My fascination with documenting the last two remaining northern white rhinos at Ol Pejeta Conservancy in Kenya began in April 2019 as I launched my personal project Kindred Guardians. The project tells the stories of people who have dedicated their lives to helping animals. The caretakers of the rhinos felt like a perfect way to launch the project.
It wasn’t easy to obtain access, as the conservancy is overwhelmed with media requests and there I was without any work in the animal conservation world to show, nothing for the project yet either, and asking for over a week of rare access getting up close and personal with the rhinos and caretakers. I’m not a wildlife photographer, I shoot documentary photography so it’s essential for this project that I can get close to my subjects so I was asking a lot.
It took a lot of back and forth and being persistent, but in the end, it paid off and I booked a flight to Kenya. People have asked me how you get access to something like this and to stories in general. For me, I’m making a career pivot into more personal projects and stories related to people and animals. In the beginning, it was challenging because I had very little work in this field. What I do have is a career shooting for high-profile media clients so I highlight them. However, I never embellish and I never promise or mislead them into thinking the story will run in any of these publications, which is unethical and just plain wrong.
For each chapter of my project, I pitch the stories to media outlets after the fact, not before, and I never make promises I can’t keep. I believe in full transparency about the access I’m looking for and being clear about my process after I’ve finished shooting each story. The disadvantage of doing it this way is obviously that I won’t get my expenses paid for by a publication and it also makes it a lot more challenging to get access as most people and organizations will rightfully wonder what’s in it for them.
The advantage of pitching after the fact and why I take this approach is that I’m photographing this project a very particular way and experimenting with my storytelling style so I don’t want to be beholden to any publication. I realize this isn’t a great financial model but that’s why I do commercial work — to fund projects like this.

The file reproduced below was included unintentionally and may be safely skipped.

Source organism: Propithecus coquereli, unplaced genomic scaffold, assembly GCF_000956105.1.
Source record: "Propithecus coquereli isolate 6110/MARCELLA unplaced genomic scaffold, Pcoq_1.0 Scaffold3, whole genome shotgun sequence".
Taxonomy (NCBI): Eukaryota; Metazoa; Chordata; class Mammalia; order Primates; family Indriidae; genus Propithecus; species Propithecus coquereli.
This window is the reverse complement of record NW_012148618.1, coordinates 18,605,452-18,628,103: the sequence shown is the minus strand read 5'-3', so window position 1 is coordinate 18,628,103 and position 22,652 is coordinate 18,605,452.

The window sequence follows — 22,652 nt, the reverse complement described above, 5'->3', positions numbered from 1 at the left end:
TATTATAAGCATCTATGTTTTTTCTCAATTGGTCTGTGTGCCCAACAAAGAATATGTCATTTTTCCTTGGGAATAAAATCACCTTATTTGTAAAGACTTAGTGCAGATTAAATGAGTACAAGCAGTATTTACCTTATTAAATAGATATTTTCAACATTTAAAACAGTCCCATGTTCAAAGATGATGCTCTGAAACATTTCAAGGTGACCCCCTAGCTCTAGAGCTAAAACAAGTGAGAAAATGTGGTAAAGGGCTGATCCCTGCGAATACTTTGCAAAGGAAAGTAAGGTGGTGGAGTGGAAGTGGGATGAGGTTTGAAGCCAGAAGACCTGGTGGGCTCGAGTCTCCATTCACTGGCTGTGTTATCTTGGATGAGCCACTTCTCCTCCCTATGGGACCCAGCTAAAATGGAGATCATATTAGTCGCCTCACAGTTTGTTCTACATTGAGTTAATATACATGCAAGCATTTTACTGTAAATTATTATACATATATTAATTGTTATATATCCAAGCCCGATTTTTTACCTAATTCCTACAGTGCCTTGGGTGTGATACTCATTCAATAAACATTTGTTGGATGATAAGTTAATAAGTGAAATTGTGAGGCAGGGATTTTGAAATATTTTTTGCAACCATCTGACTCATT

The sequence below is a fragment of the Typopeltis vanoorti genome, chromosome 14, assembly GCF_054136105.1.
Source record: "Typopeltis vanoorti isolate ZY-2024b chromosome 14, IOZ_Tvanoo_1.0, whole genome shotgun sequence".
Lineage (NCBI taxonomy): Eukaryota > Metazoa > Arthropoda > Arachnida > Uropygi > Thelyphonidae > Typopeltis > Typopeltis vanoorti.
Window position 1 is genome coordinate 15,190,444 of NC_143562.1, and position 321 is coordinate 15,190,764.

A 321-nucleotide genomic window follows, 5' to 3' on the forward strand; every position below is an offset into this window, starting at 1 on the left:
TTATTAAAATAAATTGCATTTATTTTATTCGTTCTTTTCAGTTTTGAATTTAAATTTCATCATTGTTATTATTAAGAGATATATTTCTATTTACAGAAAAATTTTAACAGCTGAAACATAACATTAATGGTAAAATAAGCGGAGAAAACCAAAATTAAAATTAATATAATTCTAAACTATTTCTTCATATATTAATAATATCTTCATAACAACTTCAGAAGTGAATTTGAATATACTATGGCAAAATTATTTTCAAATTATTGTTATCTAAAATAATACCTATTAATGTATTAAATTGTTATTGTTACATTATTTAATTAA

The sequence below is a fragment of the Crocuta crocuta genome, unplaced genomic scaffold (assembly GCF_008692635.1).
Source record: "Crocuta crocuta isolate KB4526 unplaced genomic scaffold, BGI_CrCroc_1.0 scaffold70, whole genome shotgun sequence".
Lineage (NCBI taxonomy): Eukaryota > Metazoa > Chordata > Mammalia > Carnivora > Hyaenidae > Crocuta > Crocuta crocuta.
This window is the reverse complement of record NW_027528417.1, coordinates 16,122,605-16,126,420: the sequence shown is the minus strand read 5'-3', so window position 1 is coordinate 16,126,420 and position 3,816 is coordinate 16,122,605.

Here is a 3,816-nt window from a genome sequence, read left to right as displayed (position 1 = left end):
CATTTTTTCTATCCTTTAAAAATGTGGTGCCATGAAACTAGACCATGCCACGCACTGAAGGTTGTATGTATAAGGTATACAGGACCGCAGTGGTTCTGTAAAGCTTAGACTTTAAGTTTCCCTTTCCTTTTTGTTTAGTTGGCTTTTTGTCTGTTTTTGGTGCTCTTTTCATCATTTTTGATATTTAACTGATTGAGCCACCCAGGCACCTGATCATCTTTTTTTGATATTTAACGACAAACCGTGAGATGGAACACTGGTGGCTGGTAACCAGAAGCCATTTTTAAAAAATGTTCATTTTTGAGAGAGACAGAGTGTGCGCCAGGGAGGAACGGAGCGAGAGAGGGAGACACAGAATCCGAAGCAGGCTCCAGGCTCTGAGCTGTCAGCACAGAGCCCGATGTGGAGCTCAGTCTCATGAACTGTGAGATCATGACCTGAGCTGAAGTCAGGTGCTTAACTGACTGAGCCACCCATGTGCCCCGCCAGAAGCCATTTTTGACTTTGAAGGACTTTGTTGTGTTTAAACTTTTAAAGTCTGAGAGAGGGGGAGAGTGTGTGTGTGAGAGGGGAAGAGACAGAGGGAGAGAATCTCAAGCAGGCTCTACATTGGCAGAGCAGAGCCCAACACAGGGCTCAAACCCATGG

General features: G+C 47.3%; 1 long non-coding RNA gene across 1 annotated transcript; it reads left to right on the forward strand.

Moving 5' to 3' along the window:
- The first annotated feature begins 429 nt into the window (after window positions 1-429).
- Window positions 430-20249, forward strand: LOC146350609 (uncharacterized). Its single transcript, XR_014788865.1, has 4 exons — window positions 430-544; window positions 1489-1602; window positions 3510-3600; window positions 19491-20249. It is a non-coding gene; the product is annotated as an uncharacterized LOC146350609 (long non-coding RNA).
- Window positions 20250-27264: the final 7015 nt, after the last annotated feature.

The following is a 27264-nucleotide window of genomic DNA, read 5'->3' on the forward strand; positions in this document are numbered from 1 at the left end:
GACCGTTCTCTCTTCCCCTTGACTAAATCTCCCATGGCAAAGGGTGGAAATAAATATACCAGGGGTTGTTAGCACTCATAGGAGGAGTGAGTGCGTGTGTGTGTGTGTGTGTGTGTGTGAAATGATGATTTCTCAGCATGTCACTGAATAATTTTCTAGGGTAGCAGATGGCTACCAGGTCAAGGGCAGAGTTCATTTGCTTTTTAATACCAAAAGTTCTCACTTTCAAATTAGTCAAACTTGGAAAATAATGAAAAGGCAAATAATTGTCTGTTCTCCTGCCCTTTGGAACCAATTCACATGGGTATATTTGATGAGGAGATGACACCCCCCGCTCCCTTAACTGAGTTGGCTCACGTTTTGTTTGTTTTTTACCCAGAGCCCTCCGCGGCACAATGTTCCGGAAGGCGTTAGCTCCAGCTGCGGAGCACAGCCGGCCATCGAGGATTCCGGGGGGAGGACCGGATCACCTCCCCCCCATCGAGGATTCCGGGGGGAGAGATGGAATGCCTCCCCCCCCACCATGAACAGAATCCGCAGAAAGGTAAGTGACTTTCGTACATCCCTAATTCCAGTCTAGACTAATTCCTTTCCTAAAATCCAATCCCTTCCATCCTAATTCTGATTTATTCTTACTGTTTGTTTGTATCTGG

A personal project is about experimenting and discovering new things about your craft and when you’re on an assignment you don’t have time to do that. The only promises I make to my subjects is I donate a selection of my images to the person/organization and I do my best to pitch the stories afterward while also promoting on my social media network. I’ve reconfigured my Instagram account to focus primarily on this project and it’s been a rich resource for raising awareness and connecting with people in the wildlife world.
I knew right when I arrived in Kenya at Ol Pejeta Conservancy and laid eyes on Fatu and Najin (the last northern white rhinos on the planet) that this story was special and that this wasn’t going to be just a one-time visit.
I’ve covered stories about the illegal rhino trade in Vietnam years ago for TIME magazine and for the UN and it left a mark on me, but this was the first time I’d seen a rhino horn attached to a live rhino and the sadness over the finality of it all felt personal and potent. The whole experience was a whirlwind of emotion; anger and disappointment in humanity and respect and inspiration for the caretakers and rangers.
I spent over a week there documenting the caretakers and rangers and was touched by their dedication and passion for the rhinos. The way my project works is that I typically will only focus on one type of animal and one visit for each chapter but sometimes you must recognize when a bigger story is staring you right in the face, this was one of those times.
Things worked out after that first visit and along with having the first chapter of my long-term project, I got the story published in the Washington Post. They’ve been a great outlet for my project and extremely supportive ever since with several of my other chapters of the project set to be published soon.
I wasn’t the first and only person to cover this story but we got great exposure from my work not just in the Post but I did an exhibition in NYC, a panel talk in NYC on the illegal wildlife trade, and the story also ran in Paris Match and My Modern Met, among others.
Many photographers tend to shy away from doing a story that’s already been done before. It’s something to consider and you never want to repeat or copy other’s work, but stories aren’t owned by any one person. You can always bring a unique angle to a story and do it your way stylistically. That’s the great thing about stories, they can be told so many ways while still be accurate and fair. In addition to that, we live in a new era for self-publishing your work and for reaching people through social media so even if one photographer did the story, you might be able to reach new people and help in your own ways.
I started to build a relationship with Ol Pejeta and we began to collaborate on raising money and awareness about the plight of the rhinos. I stayed in touch with their head of communications Elodie Sampere and she kept me up to date on the latest news about the rhinos.